MOTC exams encourage seafarers

By Shelley Shan  /  Staff reporter

Wed, Dec 26, 2012 - Page 3

More young people have been encouraged to seek a career in the shipping industry after the Ministry of Transportation and Communications (MOTC) started holding annual seafarers’ examinations, with the average acceptance rate rising to 28.95 percent.

The ministry has held two seafarers’ examinations this year. The number of examinees has increased from 385 in the first exam to 462 in the second, with the acceptance rate rising from 26.78 percent to 28.95 percent.

Previously, the exam was hosted by the Ministry of Examination and students in navigation and marine engineering who were still in school were barred from taking the exam. This year, the exam was held by the MOTC, which lifted the restriction.

The MOTC also produced a TV commercial promoting the seafarers’ exam, emphasizing that being a seafarer could help people to save a lot of money to raise a family.

Those who pass the exam can get work as third deck officers or third engineering officers with shipping lines, where the starting monthly wage ranges from NT$96,000 to NT$146,000 (US$3,300 to US$5,000).

Su Chun-yu (蘇俊宇), who took first place in the first seafarer’s exam, is a senior student at the Department of Transportation Science at National Taiwan Ocean University.

He said it was his childhood dream to be a seafarer.

“My father was a fisherman. I have always dreamed of being able to operate fishing boats and go fishing with my father,” he said.

“Even though I am going to operate commercial ships, not fishing boats, my father still supports my wish to become a seafarer,” he added.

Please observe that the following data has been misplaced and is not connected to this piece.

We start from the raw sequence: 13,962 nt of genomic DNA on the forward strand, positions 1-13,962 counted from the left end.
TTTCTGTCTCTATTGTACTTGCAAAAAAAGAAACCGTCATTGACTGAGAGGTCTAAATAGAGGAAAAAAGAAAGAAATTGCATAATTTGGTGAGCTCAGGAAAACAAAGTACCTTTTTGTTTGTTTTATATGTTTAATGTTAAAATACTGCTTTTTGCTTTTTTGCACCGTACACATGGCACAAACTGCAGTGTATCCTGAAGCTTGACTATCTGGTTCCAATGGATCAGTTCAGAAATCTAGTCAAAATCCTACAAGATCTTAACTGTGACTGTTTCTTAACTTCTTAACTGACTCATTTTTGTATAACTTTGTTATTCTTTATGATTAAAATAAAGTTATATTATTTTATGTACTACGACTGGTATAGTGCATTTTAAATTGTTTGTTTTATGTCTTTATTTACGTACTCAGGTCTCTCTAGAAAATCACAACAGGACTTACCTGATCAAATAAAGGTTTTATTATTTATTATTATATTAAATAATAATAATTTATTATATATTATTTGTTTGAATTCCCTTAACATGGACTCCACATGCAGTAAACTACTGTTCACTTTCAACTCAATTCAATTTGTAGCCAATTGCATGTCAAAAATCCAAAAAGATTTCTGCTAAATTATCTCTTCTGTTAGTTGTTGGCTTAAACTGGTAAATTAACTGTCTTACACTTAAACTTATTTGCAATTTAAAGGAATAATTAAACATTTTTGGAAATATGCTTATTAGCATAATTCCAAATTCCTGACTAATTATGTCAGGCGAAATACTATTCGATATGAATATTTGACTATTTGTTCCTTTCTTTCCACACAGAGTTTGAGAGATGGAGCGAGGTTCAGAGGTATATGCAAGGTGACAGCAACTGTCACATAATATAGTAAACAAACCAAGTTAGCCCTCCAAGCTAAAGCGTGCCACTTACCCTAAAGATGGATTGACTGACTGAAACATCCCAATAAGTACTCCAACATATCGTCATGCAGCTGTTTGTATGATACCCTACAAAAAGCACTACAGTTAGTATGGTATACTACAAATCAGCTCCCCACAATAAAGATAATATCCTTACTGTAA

Su said he discovered that he gets seasick when he was an intern on a ship. He said that he was not afraid because he was interning on a ship that was a remodeled fishing boat. The commercial ships that he would board in the future are larger and are more stable.

Su said that he prepared for the exam by forming a study group. Because there are five subjects in the exam, each member of the group was assigned to study the old tests for one subject and prepare notes for it.

Chuang Fu-yu (莊馥瑜), a third deck officer at Yang Ming Marine Transport, graduated from National Taiwan Ocean University in 2010. She earns NT$1.2 million a year and says that the high salary was the reason why she decided to become a seafarer.

Many people think that working on a ship is boring, but Chuang said that it really depends on how one uses one’s time.

“The shipping facilities have improved greatly,” she said. “A lot of the seafarers use their spare time to learn new languages or gain new professional knowledge. They have more time to plan for their lives when they are not working.”